LJ: I have a new CD that I did with a old friend from Denver Colorado who plays clarinet and saxophone. He was rated by “Downbeat Magazine” as the top ten best clarinet players in the world. Pretty heavy blues and jazz. Dexter is amazing. I did some things with him in Colorado. I love the Baritone Sax. People would come up and ask him when he was going to play it and he would say, “You don’t bring out the elephants at the beginning of the circus!” That is a great one liner. A lot of my friends from Tulsa are on it. These old guys I play with around there.

M: Are they originals or standard blues?

LJ: I’m doing half originals and the other half will be kinda obscure blues things. I’m not going to do 'Key to the Highway'. I’m not going to do standard blues songs. Pretty much obscure things. That’s what my show usually is, obscure blues things. I’ve been listening to this stuff since I’ve been a child. I kind of gained this repertoire of 500 old blues tunes that people haven‘t listened to since the twenties. There’s a section chain gang song I’m doing. It’s a legit real deal section gang tune called. It’s two of them actually into one. ‘Ratty Ratty Section’ and the other half is ‘Don’t You Hear Your Poor Mother Calling You?’ It’s a section thing song. There’s no telling who wrote it.

M: It sounds interesting. Anything you want to tell us that I didn’t ask?

LJ: I have a website. and if you are interested and want to book me you can reach me through that.

M: Thank you for your time and nice talking to you.

LJ: Well thank you Monica.

If you enjoyed reading this article, you may enjoy reading Izzy and Chris.

Copyright © 2010 Copyright Monica L. Yasher. All Rights Reserved.
Photograph Copyright © 2010 Maureen Ceidro. All Rights Reserved.

American Blues News Staff

What makes American Blues News unique is our coverage across America. Here is our lineup:

Mon: Memphis Correspondent - Robert "Nighthawk" Tooms
Nighthawk is our resident globetrotter and man behind the scenes, as he tours with the Reba Russell Band.

Tues: New York Correspondent - J. Blake
Blake is the American Blues News review and interview guru. You may catch him out and about in NY playing the blues.

Wed: National Correspondent - Monica Yasher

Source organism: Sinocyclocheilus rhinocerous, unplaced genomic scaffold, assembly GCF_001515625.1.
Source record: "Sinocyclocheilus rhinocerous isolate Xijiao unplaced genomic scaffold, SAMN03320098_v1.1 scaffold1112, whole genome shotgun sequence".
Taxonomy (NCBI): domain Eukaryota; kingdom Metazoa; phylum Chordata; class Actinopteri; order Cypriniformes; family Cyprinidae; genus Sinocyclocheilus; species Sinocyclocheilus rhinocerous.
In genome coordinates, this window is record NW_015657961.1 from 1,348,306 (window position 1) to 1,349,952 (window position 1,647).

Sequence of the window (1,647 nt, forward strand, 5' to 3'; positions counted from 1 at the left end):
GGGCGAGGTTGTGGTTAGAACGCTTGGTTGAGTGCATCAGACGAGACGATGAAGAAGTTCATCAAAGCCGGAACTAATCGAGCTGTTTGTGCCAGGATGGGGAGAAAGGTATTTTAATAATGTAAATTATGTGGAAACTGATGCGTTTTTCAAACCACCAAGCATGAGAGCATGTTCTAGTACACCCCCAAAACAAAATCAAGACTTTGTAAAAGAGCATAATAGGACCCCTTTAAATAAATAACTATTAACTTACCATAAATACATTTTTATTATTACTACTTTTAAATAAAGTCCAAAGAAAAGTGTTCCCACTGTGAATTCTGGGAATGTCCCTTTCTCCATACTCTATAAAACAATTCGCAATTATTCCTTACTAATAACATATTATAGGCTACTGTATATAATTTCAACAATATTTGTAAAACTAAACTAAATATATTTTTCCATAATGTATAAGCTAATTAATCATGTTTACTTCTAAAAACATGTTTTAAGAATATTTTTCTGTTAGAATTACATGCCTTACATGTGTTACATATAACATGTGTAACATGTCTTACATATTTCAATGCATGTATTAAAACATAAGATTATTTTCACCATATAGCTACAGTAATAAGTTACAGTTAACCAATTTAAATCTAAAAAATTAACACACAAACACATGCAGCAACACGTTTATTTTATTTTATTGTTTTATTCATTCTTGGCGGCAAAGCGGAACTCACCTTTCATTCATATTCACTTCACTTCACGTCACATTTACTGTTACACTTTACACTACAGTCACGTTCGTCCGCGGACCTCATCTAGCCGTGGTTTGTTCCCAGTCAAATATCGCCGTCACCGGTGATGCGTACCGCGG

Monica is our executive director and artist interview specialist. You can catch Monica singing the blues around Pittsburgh or working on some country music songs in Nashville.

Thurs: Washington, DC Correspondent - Virginiabluesman
Geraldo offers inteviews and reviews. You may have seen him at an Ana Popovic concert or conversed with him on her websites, as he offers administrative support with her music.

Fri: Northeast Photographer - Nelson Onofre
Nelson offers a Friday column of blues photography and pictorial support for the interviews covered by the team.

Jim Stick in Colorado
Jim will be focusing on the Blues Festivals in the beautiful state of Colorado, and the artists that live and visit there.

Maureen Elizabeth, our resident art correspondent, will be focusing on blues art as she explores the creation of CD covers, or speaking with artists who also have a love of creating pictorial art in addition to their music! She may also feature some of her good friends in the Pittsburgh area. In her love of art, you may find Maureen's photography accompanying writer's articles on our pages. Maureen is also our marketing director.

Pittsburgh correspondent and photographer, CR Bennett, will share the Pittsburgh scene with all of you. You may also see CR's pictures accompanying other writer's articles.

We head to the big state of Texas! Abby Owen, our Texas correspondent.

Another big area to cover, the West Coast with Casey Reagan, Casey will feature many artists and events on this ocean's shores.

Lastly, we have our roving blues entertainment writer,
Chef Jimi.

And of course, we will surprise you sometimes!

Internet Marketingdata recovery